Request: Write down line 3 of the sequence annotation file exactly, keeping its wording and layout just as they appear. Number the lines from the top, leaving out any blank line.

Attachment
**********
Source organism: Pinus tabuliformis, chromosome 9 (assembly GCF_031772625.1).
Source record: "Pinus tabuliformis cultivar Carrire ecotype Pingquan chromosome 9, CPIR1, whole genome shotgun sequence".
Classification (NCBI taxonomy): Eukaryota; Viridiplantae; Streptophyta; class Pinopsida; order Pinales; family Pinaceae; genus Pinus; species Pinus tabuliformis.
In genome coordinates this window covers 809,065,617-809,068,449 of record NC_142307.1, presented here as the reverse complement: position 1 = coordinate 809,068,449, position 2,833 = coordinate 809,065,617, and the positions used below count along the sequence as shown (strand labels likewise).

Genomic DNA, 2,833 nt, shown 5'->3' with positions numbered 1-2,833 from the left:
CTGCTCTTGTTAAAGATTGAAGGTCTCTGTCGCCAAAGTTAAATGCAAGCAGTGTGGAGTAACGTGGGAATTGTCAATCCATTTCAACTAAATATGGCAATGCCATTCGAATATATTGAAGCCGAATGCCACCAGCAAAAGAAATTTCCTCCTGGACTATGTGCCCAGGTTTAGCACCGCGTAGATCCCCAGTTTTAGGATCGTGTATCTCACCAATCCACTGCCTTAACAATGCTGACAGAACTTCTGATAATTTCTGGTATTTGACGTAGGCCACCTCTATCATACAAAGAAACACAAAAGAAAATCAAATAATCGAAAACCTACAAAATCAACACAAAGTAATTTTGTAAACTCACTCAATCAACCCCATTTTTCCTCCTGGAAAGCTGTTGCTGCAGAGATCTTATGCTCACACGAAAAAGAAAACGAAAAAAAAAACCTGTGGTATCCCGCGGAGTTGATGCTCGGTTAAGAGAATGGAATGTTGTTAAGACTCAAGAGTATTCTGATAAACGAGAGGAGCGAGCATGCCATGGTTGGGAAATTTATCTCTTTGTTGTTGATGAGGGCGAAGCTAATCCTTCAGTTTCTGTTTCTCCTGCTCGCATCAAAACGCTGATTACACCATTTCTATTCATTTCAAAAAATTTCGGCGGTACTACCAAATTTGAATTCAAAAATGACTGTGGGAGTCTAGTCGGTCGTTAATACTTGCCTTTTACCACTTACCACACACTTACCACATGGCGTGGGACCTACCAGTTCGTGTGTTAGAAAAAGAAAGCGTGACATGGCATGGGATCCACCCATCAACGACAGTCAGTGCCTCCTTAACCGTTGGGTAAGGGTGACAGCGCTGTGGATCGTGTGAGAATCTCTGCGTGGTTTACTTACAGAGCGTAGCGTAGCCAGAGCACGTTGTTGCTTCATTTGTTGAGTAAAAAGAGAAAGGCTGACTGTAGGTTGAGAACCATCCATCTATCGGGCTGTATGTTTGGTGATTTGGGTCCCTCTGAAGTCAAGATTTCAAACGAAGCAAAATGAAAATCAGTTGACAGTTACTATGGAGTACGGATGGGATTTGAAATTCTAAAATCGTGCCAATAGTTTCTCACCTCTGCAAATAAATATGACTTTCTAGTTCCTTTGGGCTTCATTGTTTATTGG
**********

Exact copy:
Classification (NCBI taxonomy): Eukaryota; Viridiplantae; Streptophyta; class Pinopsida; order Pinales; family Pinaceae; genus Pinus; species Pinus tabuliformis.